This week, we're recommending Sixth Gun #9, Skullkickers #6, and Atomic Robo: Deadly Art of Science #4
|I love Hurtt's split covers|
on this series
Writer: Cullen Bunn
Artist: Brian Hurtt
Sixth Gun is one of the best supernatural books out there. For some reason, the Big 2 tend to shy away from the preternatural or even when they do get a good magic-themed comic running (Doctor Voodoo: Avenger of the Supernatural, Shadowpact), they can't seem to sustain them for very long. In their absence, Bunn's series has been filling the void rather nicely. Most important of all though, is that this series is just plain a ton of fun to read and Hurtt illustrates it with charm, mood, and tremendous amounts of skill. If you haven't been reading Sixth Gun, now is as good a time as any, and I highly recommend picking up the first trade if you haven't already done so.
Writers: Brian Clevinger, Ray Fawkes, Chris Sims & Adam Warren
Artists: Jeffrey 'Chamba' Cruz, Scott Hepburn, Joe Vriens & Jim Zubkavich
Skullkickers is a fantastically fun Image book that was unfortunately overshadowed at launch by the equally sublime Morning Glories. Regular series artist Edwin Huang takes a break this month and regular series writer Jim Zubkavich takes up partial art duties, but there's no reason to think this interlude shouldn't be every bit as fun as the previous five installments (Especially with Atomic Robo writer Brian Clevinger writing one of the stories). "1000 Opas and a Dead Body" was a very fun buddy adventure that hearkens back to the very best of Pak and Van Lente's Incredible Hercules. For fans of the normal creative team, don't worry! Zubkavich's bouncy dialogue and Huang's vibrant art will return next issue!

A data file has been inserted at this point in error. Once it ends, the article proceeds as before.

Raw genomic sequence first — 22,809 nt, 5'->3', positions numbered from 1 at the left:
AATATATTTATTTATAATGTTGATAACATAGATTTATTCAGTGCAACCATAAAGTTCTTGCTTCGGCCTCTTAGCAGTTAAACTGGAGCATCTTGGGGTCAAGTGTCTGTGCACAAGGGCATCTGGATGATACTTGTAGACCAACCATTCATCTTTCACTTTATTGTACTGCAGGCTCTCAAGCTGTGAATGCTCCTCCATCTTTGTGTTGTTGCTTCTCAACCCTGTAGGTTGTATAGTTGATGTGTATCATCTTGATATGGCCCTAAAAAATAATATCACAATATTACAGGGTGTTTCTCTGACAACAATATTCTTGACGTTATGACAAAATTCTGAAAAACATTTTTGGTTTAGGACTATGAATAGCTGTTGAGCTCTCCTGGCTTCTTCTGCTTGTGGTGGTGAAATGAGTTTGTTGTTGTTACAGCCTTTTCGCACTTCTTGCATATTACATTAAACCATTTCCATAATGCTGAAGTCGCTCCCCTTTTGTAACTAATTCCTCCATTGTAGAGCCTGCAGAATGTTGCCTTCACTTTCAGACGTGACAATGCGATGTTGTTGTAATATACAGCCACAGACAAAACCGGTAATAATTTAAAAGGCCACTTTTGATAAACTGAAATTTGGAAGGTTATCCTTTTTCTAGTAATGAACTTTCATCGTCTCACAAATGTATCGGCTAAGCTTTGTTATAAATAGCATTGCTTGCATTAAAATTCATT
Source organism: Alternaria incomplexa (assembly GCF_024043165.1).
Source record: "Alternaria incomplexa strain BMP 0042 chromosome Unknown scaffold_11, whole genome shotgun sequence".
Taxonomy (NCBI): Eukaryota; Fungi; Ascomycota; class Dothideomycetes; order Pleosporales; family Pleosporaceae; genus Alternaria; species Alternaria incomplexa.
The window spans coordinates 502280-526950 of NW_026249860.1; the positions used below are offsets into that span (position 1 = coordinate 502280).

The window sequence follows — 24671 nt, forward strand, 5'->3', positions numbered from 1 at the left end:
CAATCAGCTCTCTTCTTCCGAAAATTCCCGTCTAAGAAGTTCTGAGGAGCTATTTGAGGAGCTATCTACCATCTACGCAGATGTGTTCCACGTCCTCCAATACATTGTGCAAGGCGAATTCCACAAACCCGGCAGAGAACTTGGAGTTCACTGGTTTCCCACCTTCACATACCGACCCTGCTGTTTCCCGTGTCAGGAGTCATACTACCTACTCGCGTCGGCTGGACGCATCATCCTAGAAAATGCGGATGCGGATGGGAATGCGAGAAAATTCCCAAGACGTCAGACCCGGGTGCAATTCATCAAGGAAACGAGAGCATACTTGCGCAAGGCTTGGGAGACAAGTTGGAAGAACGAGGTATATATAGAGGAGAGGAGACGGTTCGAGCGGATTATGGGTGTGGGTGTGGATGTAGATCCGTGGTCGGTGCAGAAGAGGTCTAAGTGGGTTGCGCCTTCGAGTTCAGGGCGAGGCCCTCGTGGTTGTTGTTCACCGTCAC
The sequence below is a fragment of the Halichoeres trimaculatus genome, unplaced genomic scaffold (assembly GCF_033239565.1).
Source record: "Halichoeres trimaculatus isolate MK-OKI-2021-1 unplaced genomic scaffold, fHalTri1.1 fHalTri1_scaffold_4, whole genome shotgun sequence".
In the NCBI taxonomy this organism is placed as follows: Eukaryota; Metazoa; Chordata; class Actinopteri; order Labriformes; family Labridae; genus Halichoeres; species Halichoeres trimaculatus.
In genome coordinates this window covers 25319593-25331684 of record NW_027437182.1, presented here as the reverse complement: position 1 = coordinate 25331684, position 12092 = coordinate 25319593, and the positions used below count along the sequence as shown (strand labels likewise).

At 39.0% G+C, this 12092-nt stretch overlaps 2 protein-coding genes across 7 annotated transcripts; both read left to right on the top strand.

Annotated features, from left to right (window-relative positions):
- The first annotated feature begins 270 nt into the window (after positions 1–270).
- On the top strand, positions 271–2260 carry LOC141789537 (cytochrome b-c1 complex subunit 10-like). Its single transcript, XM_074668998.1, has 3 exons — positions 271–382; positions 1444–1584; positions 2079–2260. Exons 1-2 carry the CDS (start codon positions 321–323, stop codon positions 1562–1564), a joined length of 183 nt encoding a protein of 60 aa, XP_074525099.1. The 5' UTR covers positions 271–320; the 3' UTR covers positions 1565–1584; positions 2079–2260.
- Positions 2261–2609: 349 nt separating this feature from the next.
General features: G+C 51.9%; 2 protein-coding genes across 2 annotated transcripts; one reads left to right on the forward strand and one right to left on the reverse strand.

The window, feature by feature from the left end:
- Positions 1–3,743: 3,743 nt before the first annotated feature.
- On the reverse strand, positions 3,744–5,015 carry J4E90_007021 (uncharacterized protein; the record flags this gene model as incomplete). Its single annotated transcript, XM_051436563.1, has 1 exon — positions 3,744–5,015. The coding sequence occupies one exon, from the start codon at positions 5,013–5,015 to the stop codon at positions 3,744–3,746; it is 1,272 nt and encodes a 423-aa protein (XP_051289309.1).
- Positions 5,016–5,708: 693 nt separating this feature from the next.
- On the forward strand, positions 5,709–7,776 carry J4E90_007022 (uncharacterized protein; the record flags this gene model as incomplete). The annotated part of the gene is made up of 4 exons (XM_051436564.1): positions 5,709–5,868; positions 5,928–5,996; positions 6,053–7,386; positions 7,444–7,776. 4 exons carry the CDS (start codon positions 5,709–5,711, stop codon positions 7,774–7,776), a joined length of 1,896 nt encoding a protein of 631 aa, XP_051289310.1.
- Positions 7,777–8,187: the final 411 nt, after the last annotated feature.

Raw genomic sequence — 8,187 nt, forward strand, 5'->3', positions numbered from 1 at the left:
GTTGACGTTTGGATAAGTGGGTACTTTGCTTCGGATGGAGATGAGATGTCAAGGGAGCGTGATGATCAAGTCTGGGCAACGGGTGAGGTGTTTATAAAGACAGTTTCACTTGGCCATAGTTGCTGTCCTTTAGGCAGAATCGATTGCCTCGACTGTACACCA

Atomic Robo: The Deadly Art of Science #4 (of 5)
Writer: Brian Clevinger
Artist: Scott Wegener
Atomic Robo has had a few miniseries now, each as fun as the last. This newest one "Deadly Art of Science" strips away some of the technological wizardry of previous installments and instead takes us back to Robo's roots in 1931 New York City. The series has been a blast so far and watching Robo's hilariously awkward interactions with vigilante Jack Tarot and his Robo-loving daughter. Wegener's pencils may not be the most detailed around, but he more than makes up for that with the sheer energy and expression of each panel.
So, there go another three recommendations for another Wednesday. Any recommendation from you readers? Any series you think deserve more attention from comic fans this week?